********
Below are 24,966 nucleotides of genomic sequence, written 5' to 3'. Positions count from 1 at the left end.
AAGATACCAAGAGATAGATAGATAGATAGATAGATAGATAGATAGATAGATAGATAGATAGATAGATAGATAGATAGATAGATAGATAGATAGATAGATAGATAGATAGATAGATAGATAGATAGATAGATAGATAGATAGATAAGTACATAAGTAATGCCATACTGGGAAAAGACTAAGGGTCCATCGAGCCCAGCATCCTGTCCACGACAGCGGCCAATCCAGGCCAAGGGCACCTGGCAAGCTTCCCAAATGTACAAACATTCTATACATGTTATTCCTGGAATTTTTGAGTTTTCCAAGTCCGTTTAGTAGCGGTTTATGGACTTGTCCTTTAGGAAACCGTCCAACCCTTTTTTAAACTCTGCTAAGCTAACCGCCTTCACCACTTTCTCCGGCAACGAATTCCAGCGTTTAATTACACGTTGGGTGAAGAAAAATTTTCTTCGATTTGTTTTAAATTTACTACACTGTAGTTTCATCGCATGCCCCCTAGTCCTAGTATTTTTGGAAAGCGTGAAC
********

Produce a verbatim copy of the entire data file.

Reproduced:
Below are 24,966 nucleotides of genomic sequence, written 5' to 3'. Positions count from 1 at the left end.
AAGATACCAAGAGATAGATAGATAGATAGATAGATAGATAGATAGATAGATAGATAGATAGATAGATAGATAGATAGATAGATAGATAGATAGATAGATAGATAGATAGATAGATAGATAGATAGATAGATAGATAGATAGATAAGTACATAAGTAATGCCATACTGGGAAAAGACTAAGGGTCCATCGAGCCCAGCATCCTGTCCACGACAGCGGCCAATCCAGGCCAAGGGCACCTGGCAAGCTTCCCAAATGTACAAACATTCTATACATGTTATTCCTGGAATTTTTGAGTTTTCCAAGTCCGTTTAGTAGCGGTTTATGGACTTGTCCTTTAGGAAACCGTCCAACCCTTTTTTAAACTCTGCTAAGCTAACCGCCTTCACCACTTTCTCCGGCAACGAATTCCAGCGTTTAATTACACGTTGGGTGAAGAAAAATTTTCTTCGATTTGTTTTAAATTTACTACACTGTAGTTTCATCGCATGCCCCCTAGTCCTAGTATTTTTGGAAAGCGTGAAC